It’s easy to make friends with kids through sports. They play soccer in every country, so you can always join a soccer game (or start one by bringing a soccer ball), but it’s even better when you introduce them to a new game that you can play together. We brought flying rings to Uzbekistan for the younger kids. (They’re lighter than frisbees and easier to pack and easier for kids to throw.)
We brought footballs for the older kids. They didn’t know what a football was, so we taught them how to play. In Sri Lanka we brought Nerf footballs, which they’d never seen before. It’s something you can enjoy together, and when you’re done, you can leave the footballs there for them.
Bring treats for little kids.
Fruit by the Foot works well, since it comes in individually wrapped packages and won’t melt. The kids can have races to see who can slurp it up the quickest.
If they invite you to dance, join in.
Embrace the culture, and don’t be afraid to embarrass yourself. What would be embarrassing in the U.S. often won’t be embarrassing in another culture. Also people will think: This seems like such a fun person; I want to get to know this person.
If they invite you to a party, go.
Parties are so different in different cultures, and chances are you’ll never be able to go to another party like that again. In Khiva, when we were invited to a 63-year-old woman’s “prophet age” birthday party, we knew it was our only chance to ever see such a party, so we went.
Learn a local craft from an artisan.
You get to know the craftsman, and you get to keep the thing that you make.
In Morocco we made goat-skin and goat-hair drums. In Sri Lanka we painted traditional masks. Every time I see these things, they remind me of the craftsperson I met.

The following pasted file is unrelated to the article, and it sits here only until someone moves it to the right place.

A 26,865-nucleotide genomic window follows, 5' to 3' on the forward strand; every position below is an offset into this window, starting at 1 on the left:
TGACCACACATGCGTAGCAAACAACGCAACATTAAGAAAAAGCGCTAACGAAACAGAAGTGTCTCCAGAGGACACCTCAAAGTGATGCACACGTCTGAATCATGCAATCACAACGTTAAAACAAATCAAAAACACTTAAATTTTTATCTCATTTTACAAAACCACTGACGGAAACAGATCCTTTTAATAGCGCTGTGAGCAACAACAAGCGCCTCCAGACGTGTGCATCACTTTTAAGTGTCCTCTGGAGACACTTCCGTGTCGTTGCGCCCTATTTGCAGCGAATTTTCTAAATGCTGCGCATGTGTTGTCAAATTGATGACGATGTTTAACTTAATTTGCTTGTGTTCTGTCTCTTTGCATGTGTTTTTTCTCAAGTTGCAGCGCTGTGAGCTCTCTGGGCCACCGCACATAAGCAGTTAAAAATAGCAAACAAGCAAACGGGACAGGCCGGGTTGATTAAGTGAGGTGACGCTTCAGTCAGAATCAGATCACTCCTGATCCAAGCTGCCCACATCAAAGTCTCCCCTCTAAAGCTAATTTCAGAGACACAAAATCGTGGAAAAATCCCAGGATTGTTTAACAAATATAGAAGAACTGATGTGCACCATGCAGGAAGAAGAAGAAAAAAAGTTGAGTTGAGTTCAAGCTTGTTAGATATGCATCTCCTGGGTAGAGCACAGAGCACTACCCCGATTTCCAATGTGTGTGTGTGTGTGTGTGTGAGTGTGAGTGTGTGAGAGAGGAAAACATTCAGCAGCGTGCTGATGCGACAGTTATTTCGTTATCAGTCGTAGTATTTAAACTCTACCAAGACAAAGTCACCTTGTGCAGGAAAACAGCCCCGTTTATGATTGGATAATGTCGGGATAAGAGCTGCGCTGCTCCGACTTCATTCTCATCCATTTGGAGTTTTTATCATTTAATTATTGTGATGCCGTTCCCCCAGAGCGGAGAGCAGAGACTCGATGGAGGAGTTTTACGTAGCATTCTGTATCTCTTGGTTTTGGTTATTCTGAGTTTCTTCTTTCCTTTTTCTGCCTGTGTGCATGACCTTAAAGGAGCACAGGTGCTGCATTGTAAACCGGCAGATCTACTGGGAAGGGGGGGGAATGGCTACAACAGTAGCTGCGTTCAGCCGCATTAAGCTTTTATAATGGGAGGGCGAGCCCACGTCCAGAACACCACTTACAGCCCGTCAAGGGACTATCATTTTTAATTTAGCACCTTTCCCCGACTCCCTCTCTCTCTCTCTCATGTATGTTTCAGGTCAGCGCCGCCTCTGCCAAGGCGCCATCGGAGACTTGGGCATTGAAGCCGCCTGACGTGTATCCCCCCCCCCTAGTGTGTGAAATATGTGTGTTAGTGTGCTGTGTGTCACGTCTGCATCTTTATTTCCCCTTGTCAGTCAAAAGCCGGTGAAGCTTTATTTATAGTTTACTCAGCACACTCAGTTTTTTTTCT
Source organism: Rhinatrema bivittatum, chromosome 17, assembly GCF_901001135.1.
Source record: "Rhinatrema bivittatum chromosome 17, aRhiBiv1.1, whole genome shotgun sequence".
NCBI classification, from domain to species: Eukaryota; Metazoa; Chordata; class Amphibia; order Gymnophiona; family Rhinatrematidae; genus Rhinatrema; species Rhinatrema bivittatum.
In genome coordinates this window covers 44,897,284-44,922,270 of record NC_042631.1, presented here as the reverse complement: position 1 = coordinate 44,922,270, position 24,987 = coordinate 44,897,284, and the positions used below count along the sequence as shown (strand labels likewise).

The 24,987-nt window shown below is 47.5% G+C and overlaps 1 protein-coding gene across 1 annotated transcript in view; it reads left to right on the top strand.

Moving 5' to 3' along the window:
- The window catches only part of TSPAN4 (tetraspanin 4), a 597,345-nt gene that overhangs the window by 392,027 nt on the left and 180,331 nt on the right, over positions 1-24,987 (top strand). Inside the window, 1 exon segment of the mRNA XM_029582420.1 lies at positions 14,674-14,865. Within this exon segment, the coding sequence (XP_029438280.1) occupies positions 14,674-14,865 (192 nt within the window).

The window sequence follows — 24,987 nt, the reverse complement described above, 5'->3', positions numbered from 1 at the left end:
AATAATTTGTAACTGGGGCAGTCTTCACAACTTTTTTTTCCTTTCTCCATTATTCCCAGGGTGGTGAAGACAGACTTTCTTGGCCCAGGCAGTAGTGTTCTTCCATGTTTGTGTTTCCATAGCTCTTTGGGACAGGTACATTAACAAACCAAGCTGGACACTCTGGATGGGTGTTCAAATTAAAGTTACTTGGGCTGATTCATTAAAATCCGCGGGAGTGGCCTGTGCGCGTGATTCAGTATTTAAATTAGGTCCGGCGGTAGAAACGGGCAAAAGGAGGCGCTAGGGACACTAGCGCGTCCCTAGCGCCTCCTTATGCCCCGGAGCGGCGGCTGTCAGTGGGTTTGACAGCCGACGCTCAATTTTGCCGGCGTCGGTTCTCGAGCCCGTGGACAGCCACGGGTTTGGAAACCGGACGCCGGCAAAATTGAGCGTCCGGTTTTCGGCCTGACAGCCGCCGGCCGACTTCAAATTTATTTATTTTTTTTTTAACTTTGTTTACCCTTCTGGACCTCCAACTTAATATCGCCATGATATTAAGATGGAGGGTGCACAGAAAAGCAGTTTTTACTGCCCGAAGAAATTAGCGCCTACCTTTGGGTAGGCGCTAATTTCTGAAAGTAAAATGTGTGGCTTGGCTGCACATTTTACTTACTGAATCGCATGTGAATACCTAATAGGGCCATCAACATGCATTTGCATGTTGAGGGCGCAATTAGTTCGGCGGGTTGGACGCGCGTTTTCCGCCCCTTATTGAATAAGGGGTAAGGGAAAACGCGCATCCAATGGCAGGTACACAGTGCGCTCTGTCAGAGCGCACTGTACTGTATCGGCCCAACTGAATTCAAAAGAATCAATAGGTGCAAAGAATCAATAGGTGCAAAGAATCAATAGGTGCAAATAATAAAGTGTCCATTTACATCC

If you’re going to have a cooking lesson in someone’s home, teach them how to cook something from your home too.
We visited Zulya’s family in her hometown of Bukhara and got to cook Uzbek dishes in their kitchen. Zulya is from Uzbekistan, and she planned our trip.
We brought ingredients from home for making a dish they’re not familiar with. We brought brownie mix, and some flour tortillas and a couple of cans of baked beans for making burritos. They have completely different ovens and appliances than we do, so it wasn’t so easy.
When you’re serving food, especially to elders, always show them respect.
Visit places of worship.
When you visit a church, a temple, or most other places of worship around the world, the people tend to be some of the most welcoming and outgoing people you will meet. In Uzbekistan, the best example of this was the rabbi who runs the oldest synagogue in Bukhara. He spoke about the great relationship between Bukhara’s Jewish and Muslim communities.
Even if you don’t know anything about a religion, places of worship will welcome you with open arms.
Play a public piano.
When you sit down and play a piano, people come by and start to talk to you. Chances are what you’re playing is a type of music they haven’t heard before, so they will be interested.
In the U.S. there are barely any public pianos, but we’ve found a lot of them in Europe—in Paris shopping centers, in the Brussels train station, in the Amsterdam airport—and there were quite a few in Uzbekistan.
It takes some getting out of your comfort zone to talk to strangers and dance at parties and play the piano in public, but in the end, you’ll get a much better experience of a country if you do these things than if you don’t.